I now major in business management and I can guarantee you that when I graduate (1 week yay) I will know more aviation based information than 90% of the guys who come out of a pilot factory. Granted, I have had a lot of training from a former Air Force pilot (now the captain I fly with in the King Air), but the point still remains.

[email protected] 12-08-2005 04:31 PM

I disagree. What the hell is the point of getting an education in something you don't plan on using in your field of profession? Myself personally have decided that aviation is an all or nothing committment. It's not like if you loose your medical that you have nothing to look foward to. There are plenty of other jobs that allow your previous experience to be used in the future. In my case i majored in Professional Aeronautics and am minoring in Safety so that I have other possibilities in the FAA or the NTSB. Just my 2 cents.

KiloAlpha 12-08-2005 04:33 PM

Notice the only supporter of this path are those individuals currently in the assembly line at one of the factories... pity they can't see past their blinders.

edik 12-08-2005 04:36 PM

Quote:

Originally Posted by KiloAlpha
What happens when you lose your medical, then what are you gonna do with you big fancy aviation degree... absolutely nothing except teach aviation perhaps. Or I suppose you could the executive fry cook at BK.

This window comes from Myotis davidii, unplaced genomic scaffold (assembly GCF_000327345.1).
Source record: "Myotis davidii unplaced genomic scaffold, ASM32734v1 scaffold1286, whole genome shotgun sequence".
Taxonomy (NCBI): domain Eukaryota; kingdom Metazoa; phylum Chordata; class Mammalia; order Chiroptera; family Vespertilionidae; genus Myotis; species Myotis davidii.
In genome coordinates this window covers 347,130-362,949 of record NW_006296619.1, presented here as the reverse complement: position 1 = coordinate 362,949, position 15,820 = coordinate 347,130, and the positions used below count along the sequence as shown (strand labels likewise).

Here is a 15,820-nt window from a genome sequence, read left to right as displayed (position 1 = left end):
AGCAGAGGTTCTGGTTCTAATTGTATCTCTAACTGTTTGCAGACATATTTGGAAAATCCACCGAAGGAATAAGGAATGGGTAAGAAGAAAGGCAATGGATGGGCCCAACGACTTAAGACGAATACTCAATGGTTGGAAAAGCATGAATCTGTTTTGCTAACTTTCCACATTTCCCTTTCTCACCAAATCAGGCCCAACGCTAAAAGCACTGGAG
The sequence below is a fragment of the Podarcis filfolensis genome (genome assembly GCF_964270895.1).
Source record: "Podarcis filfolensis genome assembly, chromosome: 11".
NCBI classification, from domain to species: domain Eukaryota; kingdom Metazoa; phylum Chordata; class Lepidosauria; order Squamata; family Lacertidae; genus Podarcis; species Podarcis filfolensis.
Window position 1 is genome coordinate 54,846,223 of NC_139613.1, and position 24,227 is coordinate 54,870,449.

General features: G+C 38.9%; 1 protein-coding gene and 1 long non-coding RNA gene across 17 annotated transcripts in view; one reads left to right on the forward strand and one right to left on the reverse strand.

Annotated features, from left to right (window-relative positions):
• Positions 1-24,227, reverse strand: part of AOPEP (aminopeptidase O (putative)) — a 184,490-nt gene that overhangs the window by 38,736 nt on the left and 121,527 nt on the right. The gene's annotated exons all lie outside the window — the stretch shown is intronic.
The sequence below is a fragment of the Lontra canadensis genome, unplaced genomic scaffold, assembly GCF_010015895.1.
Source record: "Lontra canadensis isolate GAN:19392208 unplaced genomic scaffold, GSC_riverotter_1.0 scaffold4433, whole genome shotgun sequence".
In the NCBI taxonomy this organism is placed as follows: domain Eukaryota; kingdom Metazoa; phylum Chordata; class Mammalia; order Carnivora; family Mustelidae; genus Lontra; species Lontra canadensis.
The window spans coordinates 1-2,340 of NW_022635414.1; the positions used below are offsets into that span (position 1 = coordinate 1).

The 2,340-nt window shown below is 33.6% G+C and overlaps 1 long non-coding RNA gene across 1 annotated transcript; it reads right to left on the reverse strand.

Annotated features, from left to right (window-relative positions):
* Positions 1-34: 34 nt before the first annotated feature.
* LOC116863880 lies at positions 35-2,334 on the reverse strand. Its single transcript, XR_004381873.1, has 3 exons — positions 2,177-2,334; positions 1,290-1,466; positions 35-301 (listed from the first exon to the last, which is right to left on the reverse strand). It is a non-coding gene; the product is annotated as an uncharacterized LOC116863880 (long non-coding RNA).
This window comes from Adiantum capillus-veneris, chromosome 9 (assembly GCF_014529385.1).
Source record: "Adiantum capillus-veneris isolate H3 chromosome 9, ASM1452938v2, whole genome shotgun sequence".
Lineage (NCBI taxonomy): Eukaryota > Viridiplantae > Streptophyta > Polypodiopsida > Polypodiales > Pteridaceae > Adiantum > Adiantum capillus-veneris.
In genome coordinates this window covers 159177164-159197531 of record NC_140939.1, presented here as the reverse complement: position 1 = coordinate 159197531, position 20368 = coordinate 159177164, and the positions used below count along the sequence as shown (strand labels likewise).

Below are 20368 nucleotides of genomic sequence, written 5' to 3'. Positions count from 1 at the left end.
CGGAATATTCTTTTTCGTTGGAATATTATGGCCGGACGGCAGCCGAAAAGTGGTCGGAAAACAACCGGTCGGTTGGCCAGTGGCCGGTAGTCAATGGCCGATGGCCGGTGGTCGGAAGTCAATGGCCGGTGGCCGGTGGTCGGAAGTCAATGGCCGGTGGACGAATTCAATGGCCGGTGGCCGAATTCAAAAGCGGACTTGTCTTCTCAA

Ask the ol' timers who majored in aviation and they will tell you that they wished they majored in something else. I majored in "flight technology" for 2 semester then decided it was a complete waste of time and money. Plus it makes you rather one dimensional, wouldn't you like to know things outside the world of aviation?? There's more out there in this world than lift, weight, thrust, and drag.

I now major in business management and I can guarantee you that when I graduate (1 week yay) I will know more aviation based information than 90% of the guys who come out of a pilot factory. Granted, I have had a lot of training from a former Air Force pilot (now the captain I fly with in the King Air), but the point still remains.


Okay...First of all why are you so sure people with aviation degrees will lose thier medicals. Second, most of the old timers were involved in some sort of governement flying (NAVY, Air Force...). And finally what sort of information you are talking about that you will know more then 90% of us.
Not trying to start a fight, i just feel if i am going to aim for something (becoming an airline pilot in this case), i might as well give 110%. Grand it some companies do not care, but some companies will notice that you took some time and got an aviation degree.

KiloAlpha 12-08-2005 04:49 PM

For instance, they (not necessarily you) can't explain simple things that have practical purposes.


Here are some examples: